Moving from the proprietary model
Dell, according to Mott, is working to move from the proprietary model, which he says is a great hindrance to the type of innovation that he sees as necessary. He said that in fiscal year 2004, 55 percent of Dell’s “people resources” will be dedicated to innovation. The plan is to move that percentage up to 75 percent by fiscal year 2006. Last year, he said, the company retired 14 systems running proprietary OSs in favor of clusters running Linux. The clusters are 89 percent faster and 41 percent cheaper to run, he said.
How to prepare for obsolescence
Mott suggested ways in which IT professionals could better prepare for obsolescence. His advice, however, appeared short of specifics. He counseled employees to know the business they are in, enable—not disable—the enterprise, innovate and not stagnate, and avoid using band-aids to cosmetically update legacy gear.
Other things can be done, Mott said. “One obvious and often overlooked step is to consistently conduct systems and version upgrades, which enables organizations to fully leverage new capabilities,” he says. “If the application development organizations and infrastructure teams are closely aligned, they communicate regularly, and they govern this with good processes, the end result can be very positive and they can increase their development significantly.”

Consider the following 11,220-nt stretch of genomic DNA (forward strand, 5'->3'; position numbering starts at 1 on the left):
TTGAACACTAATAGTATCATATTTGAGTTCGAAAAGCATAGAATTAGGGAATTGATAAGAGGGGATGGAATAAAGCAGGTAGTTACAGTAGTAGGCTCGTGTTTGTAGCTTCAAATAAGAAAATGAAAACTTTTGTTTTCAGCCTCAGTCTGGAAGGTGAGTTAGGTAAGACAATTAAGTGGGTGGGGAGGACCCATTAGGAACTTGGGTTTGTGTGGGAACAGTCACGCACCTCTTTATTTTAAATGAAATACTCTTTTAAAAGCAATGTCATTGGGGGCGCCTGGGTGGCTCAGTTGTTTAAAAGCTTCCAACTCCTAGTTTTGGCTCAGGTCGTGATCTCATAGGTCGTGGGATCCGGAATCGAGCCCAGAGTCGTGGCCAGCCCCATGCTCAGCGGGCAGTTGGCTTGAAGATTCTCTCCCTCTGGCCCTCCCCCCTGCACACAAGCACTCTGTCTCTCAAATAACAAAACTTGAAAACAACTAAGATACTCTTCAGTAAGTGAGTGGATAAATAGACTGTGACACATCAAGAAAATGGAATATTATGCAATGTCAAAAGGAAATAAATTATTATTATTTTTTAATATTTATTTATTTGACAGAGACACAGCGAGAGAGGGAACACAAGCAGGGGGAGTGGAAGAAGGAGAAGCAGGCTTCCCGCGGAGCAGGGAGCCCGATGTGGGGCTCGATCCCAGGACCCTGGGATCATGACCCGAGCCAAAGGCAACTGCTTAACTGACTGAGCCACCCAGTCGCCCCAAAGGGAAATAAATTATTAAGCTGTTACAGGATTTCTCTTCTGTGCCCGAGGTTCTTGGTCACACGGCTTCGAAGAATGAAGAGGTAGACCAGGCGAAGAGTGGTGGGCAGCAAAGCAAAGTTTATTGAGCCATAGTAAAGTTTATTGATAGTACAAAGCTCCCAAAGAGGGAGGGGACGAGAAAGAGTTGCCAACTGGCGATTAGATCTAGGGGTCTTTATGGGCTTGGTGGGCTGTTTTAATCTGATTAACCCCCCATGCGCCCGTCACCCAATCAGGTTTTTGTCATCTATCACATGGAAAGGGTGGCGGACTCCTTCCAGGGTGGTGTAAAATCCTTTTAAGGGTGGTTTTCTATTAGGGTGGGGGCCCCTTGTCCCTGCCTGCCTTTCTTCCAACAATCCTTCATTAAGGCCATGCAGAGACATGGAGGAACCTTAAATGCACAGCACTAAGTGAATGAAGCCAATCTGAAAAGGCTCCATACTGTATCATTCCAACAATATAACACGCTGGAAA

Westerman said it’s a case-by-case scenario. “Unfortunately, it's hard to put a clear number on how much effort is too much or too little for innovation, until it's too late and you're playing catch-up. You need to stay aware of what's going on so that you can take the right action at the right time for your firm.”
In general, Mott said, IT managers should know what percentage of their budget is tied up in legacy systems and processes, what percentage is tied up in keeping the enterprise running on a day-to-day basis, whether the enterprise’s technology roadmap plans for obsolescence, and whether the company’s business partners are using systems that are aligned with the IT organization.
The near-term goals of the organization need not be sacrificed, he said. “IT shops should focus on delivering projects in six months or less and identifying annualized benefits that can be accounted for in the corporate profit and loss statement and reflected in the individual internal line of business budgets,” Mott said. “This approach ensures they will deliver the tools and results that their business partners need and expect, and measurable returns that complement Wall Street expectations. The key is...the approach must be balanced, as this isn't an either-or scenario, and the near-term results must be coupled with the strategic roadmap.”
If the industry takes heed, he said, by 2010, IT organizations will be able to apply 85 percent of resources to development and increase productivity from 20 percent in the 1990s to 50 percent for the combined 2000–2010 time period.